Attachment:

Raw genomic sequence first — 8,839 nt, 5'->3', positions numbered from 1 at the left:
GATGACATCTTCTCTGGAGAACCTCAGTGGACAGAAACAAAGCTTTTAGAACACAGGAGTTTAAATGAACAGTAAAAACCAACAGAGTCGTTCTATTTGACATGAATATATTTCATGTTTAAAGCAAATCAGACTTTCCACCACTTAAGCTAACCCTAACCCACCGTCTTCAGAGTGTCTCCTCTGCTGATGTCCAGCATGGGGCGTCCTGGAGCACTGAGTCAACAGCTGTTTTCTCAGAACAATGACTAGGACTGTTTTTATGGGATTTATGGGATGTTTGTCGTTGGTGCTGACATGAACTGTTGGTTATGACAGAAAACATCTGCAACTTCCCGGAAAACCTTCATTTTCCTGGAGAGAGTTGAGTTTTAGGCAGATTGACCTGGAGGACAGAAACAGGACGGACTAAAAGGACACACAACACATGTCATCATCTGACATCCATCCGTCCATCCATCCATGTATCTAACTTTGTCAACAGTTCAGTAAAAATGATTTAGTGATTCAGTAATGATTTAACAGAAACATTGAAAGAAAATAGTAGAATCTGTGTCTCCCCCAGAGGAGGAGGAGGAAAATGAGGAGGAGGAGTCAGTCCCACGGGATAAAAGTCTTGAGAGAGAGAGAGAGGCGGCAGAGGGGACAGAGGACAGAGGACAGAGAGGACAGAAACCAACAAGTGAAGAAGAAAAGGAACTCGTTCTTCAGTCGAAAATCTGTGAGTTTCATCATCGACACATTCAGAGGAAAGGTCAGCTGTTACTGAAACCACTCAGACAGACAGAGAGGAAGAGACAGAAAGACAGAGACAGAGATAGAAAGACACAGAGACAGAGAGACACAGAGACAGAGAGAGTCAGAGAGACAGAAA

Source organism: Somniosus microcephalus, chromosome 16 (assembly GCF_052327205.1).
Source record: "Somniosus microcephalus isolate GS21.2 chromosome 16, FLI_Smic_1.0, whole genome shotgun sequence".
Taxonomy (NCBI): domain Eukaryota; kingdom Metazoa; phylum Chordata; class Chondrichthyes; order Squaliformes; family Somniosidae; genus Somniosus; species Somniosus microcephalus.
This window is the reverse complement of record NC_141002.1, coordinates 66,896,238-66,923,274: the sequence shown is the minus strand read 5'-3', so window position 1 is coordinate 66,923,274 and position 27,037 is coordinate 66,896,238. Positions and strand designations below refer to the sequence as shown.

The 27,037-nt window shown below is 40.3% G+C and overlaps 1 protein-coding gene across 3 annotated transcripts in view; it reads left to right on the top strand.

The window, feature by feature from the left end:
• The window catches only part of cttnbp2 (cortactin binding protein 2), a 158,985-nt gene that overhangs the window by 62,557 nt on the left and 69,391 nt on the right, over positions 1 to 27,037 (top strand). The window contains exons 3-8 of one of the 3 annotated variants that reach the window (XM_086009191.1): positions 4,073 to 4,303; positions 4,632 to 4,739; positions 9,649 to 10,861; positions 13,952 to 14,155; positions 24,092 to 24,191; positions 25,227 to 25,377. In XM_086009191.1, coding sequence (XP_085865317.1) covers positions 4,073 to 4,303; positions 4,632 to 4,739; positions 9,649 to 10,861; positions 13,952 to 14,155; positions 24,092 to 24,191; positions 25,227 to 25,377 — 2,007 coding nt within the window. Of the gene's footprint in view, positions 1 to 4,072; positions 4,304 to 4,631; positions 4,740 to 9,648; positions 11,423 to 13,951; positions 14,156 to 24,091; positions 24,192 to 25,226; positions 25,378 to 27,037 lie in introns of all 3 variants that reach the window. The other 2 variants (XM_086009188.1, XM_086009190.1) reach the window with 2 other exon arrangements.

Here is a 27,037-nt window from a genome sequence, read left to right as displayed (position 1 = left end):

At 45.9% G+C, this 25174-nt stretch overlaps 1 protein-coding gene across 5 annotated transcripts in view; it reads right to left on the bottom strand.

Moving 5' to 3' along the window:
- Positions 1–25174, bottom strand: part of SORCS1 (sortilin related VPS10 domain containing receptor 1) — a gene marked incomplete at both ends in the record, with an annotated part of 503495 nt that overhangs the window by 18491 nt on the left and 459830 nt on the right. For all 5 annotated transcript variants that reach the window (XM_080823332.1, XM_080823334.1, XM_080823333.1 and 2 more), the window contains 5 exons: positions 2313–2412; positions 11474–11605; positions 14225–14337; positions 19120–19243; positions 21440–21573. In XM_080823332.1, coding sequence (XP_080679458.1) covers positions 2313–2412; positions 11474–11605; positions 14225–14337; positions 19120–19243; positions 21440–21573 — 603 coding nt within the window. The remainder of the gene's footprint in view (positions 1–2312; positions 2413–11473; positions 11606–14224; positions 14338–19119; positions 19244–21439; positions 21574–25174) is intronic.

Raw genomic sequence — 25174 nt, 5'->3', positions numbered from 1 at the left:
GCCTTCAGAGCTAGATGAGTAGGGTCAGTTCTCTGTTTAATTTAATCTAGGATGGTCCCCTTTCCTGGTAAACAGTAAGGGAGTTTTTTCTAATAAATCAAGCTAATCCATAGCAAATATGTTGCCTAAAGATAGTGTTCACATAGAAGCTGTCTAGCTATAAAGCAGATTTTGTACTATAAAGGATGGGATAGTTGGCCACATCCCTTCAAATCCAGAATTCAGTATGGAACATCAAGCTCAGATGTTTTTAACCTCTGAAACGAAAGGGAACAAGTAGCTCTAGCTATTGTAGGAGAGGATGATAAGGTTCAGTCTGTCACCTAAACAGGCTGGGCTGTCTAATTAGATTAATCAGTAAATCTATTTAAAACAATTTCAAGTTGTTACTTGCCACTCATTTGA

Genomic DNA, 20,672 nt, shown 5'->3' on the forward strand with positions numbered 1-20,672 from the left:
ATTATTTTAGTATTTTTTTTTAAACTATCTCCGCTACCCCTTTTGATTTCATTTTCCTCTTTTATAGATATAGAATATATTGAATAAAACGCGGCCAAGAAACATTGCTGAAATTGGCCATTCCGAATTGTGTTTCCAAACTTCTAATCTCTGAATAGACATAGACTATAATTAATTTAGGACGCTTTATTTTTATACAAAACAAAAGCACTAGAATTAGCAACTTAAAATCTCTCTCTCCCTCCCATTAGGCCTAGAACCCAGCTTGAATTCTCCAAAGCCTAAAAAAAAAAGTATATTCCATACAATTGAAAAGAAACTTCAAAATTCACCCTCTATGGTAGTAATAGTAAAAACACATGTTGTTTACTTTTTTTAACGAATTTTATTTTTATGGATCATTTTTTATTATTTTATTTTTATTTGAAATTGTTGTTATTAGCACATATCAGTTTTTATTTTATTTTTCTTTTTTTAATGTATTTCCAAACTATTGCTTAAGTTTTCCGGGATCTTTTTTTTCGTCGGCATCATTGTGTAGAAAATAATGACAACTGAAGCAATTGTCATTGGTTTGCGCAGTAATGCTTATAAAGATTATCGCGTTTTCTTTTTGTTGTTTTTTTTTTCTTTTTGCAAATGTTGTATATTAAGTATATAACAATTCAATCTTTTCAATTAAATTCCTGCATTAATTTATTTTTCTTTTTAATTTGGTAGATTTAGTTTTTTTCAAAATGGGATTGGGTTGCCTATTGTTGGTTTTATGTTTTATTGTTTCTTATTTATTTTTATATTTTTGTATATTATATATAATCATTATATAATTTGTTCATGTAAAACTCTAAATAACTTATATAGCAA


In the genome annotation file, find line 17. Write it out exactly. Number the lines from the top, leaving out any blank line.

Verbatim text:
ATTATTTTAGTATTTTTTTTTAAACTATCTCCGCTACCCCTTTTGATTTCATTTTCCTCTTTTATAGATATAGAATATATTGAATAAAACGCGGCCAAGAAACATTGCTGAAATTGGCCATTCCGAATTGTGTTTCCAAACTTCTAATCTCTGAATAGACATAGACTATAATTAATTTAGGACGCTTTATTTTTATACAAAACAAAAGCACTAGAATTAGCAACTTAAAATCTCTCTCTCCCTCCCATTAGGCCTAGAACCCAGCTTGAATTCTCCAAAGCCTAAAAAAAAAAGTATATTCCATACAATTGAAAAGAAACTTCAAAATTCACCCTCTATGGTAGTAATAGTAAAAACACATGTTGTTTACTTTTTTTAACGAATTTTATTTTTATGGATCATTTTTTATTATTTTATTTTTATTTGAAATTGTTGTTATTAGCACATATCAGTTTTTATTTTATTTTTCTTTTTTTAATGTATTTCCAAACTATTGCTTAAGTTTTCCGGGATCTTTTTTTTCGTCGGCATCATTGTGTAGAAAATAATGACAACTGAAGCAATTGTCATTGGTTTGCGCAGTAATGCTTATAAAGATTATCGCGTTTTCTTTTTGTTGTTTTTTTTTTCTTTTTGCAAATGTTGTATATTAAGTATATAACAATTCAATCTTTTCAATTAAATTCCTGCATTAATTTATTTTTCTTTTTAATTTGGTAGATTTAGTTTTTTTCAAAATGGGATTGGGTTGCCTATTGTTGGTTTTATGTTTTATTGTTTCTTATTTATTTTTATATTTTTGTATATTATATATAATCATTATATAATTTGTTCATGTAAAACTCTAAATAACTTATATAGCAA